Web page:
Introducing This Green Old House – An ongoing column by James Turner
Greetings, and welcome to This Green Old House!
My name is James Turner and over the next months (and maybe years), I hope to share with you some of the strategies and challenges that we’ve faced keeping our 200 year old Colonial farmhouse as green as we can.
Our house was built in 1796 in southern New Hampshire, USA and has been expanded and renovated many times since. The house is huge around 3200 square feet with an attached ‘L’ outbuilding and a 6 stall barn with hayloft. We also own 5 acres of land, about half light forest. We purchased the house and land in 1994. I live here with my wife Bonnie and son Daniel, as well as two cats (Esmerelda the Evil Kitty and Sally O’Malley) and a beagle-lab mix named Virginia.
By profession I am a software engineer, and have an active second career as a freelance writer and editor. You can find examples of my writing at http://www.blackbear.biz
What This Column Will Be About.
I’m going to spend the first few columns giving you the chronology of James and Bonnie’s battle to cut our fuel bill, which started pretty much the day we moved in. For those of you who don’t know, New Hampshire can get quite cold in the winter, -30F (also -30C) is not uncommon for days at a time. As we are at the top of a rise, we also get brisk winds on occasion (alas, not brisk enough to make a wind turbine feasible.)
Our First Challenge: Staying Warm!
Our house was originally heated by fireplaces, we still have 5 plus an empty spot in our basement when a main heating fireplace once lived. At some point, it was converted to a boiler with radiators, and later to a forced hot water system with baseboard. When we first moved in, it was the middle of January, and the first thing we noticed (other than that the house was freezing a lot of the time) was that we were getting snow INSIDE the windows. The windows were vintage 1930s single pane storm windows, and many of them were cracked.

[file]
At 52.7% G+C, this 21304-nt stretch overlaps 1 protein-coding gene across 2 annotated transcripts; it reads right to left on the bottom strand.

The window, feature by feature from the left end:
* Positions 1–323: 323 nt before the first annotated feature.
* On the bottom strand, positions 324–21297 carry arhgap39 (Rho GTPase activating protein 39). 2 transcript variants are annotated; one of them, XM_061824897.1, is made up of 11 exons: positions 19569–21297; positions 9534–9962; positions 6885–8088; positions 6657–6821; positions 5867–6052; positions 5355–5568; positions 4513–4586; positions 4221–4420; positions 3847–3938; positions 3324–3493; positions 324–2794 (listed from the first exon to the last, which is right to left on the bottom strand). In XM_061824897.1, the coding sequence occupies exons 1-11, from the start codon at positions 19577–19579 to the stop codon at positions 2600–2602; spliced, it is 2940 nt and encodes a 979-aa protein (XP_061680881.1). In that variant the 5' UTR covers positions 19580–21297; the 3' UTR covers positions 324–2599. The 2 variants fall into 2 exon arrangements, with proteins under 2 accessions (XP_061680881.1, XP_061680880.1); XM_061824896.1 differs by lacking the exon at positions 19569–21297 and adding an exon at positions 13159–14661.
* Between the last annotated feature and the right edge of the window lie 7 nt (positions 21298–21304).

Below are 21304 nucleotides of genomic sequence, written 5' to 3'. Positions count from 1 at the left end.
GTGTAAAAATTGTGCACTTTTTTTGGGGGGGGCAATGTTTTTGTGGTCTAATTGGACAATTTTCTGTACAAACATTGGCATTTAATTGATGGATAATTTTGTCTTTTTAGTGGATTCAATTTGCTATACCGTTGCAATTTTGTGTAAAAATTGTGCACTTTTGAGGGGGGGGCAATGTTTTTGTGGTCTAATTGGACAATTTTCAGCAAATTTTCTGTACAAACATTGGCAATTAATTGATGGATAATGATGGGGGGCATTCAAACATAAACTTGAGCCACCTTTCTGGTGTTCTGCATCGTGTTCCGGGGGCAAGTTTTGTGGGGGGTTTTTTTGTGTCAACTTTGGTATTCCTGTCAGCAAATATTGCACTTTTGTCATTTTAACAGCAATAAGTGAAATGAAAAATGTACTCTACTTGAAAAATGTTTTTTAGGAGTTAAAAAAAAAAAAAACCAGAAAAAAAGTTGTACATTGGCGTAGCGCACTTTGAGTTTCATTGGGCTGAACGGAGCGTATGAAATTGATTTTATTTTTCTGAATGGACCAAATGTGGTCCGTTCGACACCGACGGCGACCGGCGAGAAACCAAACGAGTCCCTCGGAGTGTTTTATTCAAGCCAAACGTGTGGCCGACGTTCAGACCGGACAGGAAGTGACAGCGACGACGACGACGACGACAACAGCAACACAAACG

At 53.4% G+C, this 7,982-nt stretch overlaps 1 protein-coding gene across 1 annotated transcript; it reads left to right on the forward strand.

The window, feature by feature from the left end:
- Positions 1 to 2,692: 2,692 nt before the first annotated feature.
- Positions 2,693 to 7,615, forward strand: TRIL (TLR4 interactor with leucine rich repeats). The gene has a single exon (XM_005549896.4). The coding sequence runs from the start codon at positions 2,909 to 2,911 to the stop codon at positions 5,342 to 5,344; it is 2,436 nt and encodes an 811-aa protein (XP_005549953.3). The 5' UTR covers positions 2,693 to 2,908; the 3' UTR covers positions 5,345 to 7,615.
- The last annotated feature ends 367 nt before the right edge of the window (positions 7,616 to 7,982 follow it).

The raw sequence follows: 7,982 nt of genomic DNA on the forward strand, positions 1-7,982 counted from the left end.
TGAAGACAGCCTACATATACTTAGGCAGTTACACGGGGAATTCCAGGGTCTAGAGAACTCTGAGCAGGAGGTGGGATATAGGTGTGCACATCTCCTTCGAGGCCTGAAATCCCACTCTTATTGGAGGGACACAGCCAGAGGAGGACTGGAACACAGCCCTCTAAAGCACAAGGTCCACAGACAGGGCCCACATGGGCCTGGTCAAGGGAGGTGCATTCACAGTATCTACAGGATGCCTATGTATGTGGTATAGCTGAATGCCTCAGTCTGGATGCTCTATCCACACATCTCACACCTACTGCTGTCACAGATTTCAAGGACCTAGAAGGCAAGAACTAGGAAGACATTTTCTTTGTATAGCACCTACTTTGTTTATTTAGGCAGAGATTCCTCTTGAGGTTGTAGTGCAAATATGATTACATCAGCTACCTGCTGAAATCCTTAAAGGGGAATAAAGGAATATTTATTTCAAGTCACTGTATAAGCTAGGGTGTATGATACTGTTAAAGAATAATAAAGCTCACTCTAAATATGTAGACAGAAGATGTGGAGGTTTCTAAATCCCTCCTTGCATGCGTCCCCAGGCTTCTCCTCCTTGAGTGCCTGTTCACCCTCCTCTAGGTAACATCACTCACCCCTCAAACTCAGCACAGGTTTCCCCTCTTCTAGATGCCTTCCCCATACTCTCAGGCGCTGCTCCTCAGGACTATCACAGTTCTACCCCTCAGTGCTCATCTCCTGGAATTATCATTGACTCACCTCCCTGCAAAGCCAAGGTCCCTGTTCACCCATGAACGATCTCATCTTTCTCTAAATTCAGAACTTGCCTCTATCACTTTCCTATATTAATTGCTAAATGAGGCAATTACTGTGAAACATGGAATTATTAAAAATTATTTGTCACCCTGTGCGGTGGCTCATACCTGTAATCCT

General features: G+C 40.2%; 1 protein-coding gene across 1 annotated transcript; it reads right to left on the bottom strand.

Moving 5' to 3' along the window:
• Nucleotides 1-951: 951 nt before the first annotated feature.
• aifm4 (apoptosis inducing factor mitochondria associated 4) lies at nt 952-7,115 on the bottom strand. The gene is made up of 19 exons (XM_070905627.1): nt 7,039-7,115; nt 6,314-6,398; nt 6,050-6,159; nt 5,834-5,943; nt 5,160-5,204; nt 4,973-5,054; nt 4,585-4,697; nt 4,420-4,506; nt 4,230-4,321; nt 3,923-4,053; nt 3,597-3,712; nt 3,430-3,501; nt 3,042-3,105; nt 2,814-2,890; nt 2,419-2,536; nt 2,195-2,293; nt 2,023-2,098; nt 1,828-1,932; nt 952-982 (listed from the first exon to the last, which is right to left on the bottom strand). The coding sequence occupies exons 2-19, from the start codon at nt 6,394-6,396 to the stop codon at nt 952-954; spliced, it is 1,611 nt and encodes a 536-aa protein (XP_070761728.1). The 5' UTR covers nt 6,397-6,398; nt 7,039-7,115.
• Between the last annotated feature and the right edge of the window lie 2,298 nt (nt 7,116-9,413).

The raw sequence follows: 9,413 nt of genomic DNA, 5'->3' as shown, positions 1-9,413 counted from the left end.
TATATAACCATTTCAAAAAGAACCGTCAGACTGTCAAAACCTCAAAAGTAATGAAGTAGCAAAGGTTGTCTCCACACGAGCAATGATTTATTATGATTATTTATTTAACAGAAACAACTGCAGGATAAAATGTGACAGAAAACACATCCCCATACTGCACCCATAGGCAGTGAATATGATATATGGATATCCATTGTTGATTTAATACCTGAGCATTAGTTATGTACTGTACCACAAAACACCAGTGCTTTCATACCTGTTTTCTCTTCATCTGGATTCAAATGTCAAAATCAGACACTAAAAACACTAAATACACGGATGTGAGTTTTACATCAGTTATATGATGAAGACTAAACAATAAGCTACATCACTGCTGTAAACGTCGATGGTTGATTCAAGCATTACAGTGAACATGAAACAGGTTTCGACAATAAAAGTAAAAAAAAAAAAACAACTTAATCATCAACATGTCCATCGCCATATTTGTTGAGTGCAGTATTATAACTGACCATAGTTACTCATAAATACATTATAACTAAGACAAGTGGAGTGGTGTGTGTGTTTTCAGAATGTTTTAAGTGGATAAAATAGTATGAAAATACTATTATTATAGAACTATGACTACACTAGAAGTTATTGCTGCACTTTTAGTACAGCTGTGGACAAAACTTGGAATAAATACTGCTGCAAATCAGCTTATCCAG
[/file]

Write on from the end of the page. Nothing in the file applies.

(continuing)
As soon as the spring came, we started pricing out replacement windows. With 22 windows to replace, price was obviously an issue, and we almost fainted when we got the first quote of over $650 per window — which would have worked out to around $13K! Given we had only paid $85K for the house, it was hard to swallow ponying up a sixth of the purchase price just to fix the windows.
We got quotes from some local contractors, and found a huge variation in price. The contractor we ended up with got us “Low E” argon filled triple pane windows for about $250 installed. Still a good piece of change times 22 windows, but we could deal with $5,500 with a lot more grace than $13,000.
Will Efficient Windows Solve Your Energy Problems? No.
It’s worth talking about windows for a sec, because some salespeople will try to convince you that they are a magic bullet that will fix all your energy problems. There’s no question that getting good energy efficient windows will cut down your heat signature, but don’t expect (as we did) that it’s going to cut your fuel bill in half. We eventually did cut our bill in half, but it was years and several projects down the line.
So, we entered winter #2 with new windows, no snow inside the house, and visions of fuel bills dancing in our heads. Unfortunately, the magic K factor on our oil bills didn’t change appreciably. If you haven’t had the pleasure of reading a fuel oil bill, the K factor is derived by taking the degree days for a given period and dividing by the amount of fuel you used in the same period. It’s usually measure from delivery to delivery, and the higher the number is, the more efficiently you’re using your oil.
Personally, I think that whoever does the formulas for the fuel companies is smoking something, because when I’ve done the calculations it never comes out the same as their’s. This may explain why their “automatic delivery program” has left us out of oil in a cold house on many occasions.
In any event, I was a bit discouraged after the new windows didn’t take much of a bite out of our bill, and in the next column, we’ll continue the saga with the Quest for Insulation.
James Turner is site editor for O’Reilly’s ONLamp.com, a software engineer and the author of The Watering Hole comic strip. He has written for publications as diverse as the Christian Science Monitor, Processor, Linuxworld Magazine, Developer.com and WIRED Magazine.